Publications drop 'Dilbert' comic after artist's racist comments

Scott Adams defended his comments about Black people, saying they were a "hate group," then said his statement was an exaggeration.
Posted at 9:00 PM, Feb 27, 2023

The career of artist Scott Adams, the man behind the popular "Dilbert" comic, may be over after he defended racist comments he made, leading to his work being dropped from multiple publications.

Adams caught fire this weekend after a YouTube rant about a poll from the group Rasmussen Reports that showed 47% of Black respondents were unsure of or disagreeing with the statement, "It's okay to be White."

"As of today, I'm going to re-identify as White because I don't want to be a member of a hate group. I've accidentally joined a hate group," Adams said.

Adams, who said he identified as Black for several years, said his effort to support Black Americans wasn't worth it.

"The best advice I can give to White people is to get the hell away from Black people. Just get the f*ck away," Adams said. "Wherever you have to go, just get away, 'cause there's no fixing this. This can't be fixed. This can't be fixed. You just have to escape."

The popularization of the phrase "It's OK to be White" can be traced back to the forum 4Chan, according to the Anti-Defamation League, which calls the phrase a hate slogan.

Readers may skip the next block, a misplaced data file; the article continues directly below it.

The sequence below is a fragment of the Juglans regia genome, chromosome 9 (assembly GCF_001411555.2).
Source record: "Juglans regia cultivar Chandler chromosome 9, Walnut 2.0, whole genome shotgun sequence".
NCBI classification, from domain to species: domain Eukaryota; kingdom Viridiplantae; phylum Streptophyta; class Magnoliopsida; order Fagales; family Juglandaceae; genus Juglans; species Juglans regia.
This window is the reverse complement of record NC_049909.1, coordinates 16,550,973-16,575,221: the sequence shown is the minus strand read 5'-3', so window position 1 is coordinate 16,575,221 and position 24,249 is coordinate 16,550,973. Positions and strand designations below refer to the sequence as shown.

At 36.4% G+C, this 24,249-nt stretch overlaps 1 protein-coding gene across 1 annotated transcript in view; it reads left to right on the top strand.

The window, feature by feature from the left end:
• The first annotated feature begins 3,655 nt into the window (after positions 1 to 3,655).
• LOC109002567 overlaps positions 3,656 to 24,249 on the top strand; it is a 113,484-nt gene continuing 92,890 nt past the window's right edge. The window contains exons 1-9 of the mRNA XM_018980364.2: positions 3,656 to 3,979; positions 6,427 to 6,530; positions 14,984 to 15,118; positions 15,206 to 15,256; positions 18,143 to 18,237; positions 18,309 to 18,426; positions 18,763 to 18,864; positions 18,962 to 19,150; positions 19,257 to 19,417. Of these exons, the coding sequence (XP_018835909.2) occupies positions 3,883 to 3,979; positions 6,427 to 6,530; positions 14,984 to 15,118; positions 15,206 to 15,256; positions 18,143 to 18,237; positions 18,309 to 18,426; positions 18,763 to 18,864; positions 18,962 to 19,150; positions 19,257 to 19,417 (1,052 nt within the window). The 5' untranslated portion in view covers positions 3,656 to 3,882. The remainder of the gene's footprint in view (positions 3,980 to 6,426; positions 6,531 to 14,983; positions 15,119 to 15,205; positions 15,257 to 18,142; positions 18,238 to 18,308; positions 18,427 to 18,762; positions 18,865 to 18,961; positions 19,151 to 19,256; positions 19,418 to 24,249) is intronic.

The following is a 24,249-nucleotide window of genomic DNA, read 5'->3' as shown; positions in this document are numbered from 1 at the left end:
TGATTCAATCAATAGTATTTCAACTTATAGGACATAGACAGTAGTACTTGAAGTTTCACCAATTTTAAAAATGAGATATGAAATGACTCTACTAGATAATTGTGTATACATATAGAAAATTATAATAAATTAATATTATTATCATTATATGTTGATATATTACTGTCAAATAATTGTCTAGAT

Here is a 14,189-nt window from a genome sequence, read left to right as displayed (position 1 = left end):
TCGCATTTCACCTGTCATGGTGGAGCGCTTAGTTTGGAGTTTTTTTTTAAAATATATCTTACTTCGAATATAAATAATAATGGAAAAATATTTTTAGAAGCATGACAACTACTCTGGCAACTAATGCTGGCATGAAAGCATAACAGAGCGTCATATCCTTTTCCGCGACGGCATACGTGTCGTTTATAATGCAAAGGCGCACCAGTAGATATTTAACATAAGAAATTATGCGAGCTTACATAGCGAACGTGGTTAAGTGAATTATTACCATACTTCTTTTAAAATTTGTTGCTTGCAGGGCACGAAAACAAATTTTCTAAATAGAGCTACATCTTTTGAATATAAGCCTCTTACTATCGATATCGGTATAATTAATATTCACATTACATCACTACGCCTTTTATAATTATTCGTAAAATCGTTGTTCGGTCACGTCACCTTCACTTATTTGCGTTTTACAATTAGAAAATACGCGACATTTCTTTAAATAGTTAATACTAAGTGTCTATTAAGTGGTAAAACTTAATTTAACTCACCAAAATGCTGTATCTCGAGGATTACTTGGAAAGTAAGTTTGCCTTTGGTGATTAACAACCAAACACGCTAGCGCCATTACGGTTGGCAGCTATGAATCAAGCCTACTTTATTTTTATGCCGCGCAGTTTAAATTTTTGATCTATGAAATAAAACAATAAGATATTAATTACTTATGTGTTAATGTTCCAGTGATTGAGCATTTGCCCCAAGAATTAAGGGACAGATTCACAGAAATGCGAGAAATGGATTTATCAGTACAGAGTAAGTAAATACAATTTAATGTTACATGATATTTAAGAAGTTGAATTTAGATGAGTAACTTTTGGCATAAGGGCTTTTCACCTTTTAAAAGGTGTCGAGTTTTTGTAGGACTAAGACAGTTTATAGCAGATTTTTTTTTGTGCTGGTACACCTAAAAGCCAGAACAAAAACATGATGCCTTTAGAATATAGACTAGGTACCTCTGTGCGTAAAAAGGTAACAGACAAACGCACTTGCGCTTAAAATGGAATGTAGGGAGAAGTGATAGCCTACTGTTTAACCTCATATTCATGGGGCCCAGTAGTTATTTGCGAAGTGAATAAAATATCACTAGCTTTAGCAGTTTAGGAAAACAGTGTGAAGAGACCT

It says, "The original idea behind the campaign was to choose an ostensibly innocuous and inoffensive slogan. Put that slogan on fliers bereft of any other words or imagery, then place the fliers in public locations. Originators assumed that "liberals" would react negatively to such fliers and condemn them or take them down, thus "proving" that liberals did not even think it was "okay" to be White.

Rasmussen Reports tells Scripps News respondents were not given additional context on the origin of the phrase. The firm says it was part of an automated online and phone poll.

Major newspapers, including the massive USA Today network, were quick to pull the plug on "Dilbert" over the weekend, especially once Adams started defending his statement, repeating his assertion or at times calling it an exaggeration. 

"Does that mean that I think everybody should avoid their neighbor? No," Adams said on on the Hotep Jesus podcast. "Does that mean that I'm never gonna talk to a Black person? No. Does that mean I'm never gonna hire Black people? No. Doesn't mean any of that. And also I assume people know hyperbole when they see it."

The Chicago Tribune, Los Angeles Times and The Washington Post are among those joining the newspapers dropping Adam's comic, likely putting him out of business.

It's a move the head of the USA Today networks says is in line with its defense of free speech.

"It was, frankly, an easy decision," said Mike Reed, the CEO of Gannett / USA Today Network. "We found the remarks hateful, hurtful, and they just crossed the line."There's a line that gets crossed where things become racism, and that's not an area we choose to traffic in or participate in."

A comic book character is shown.

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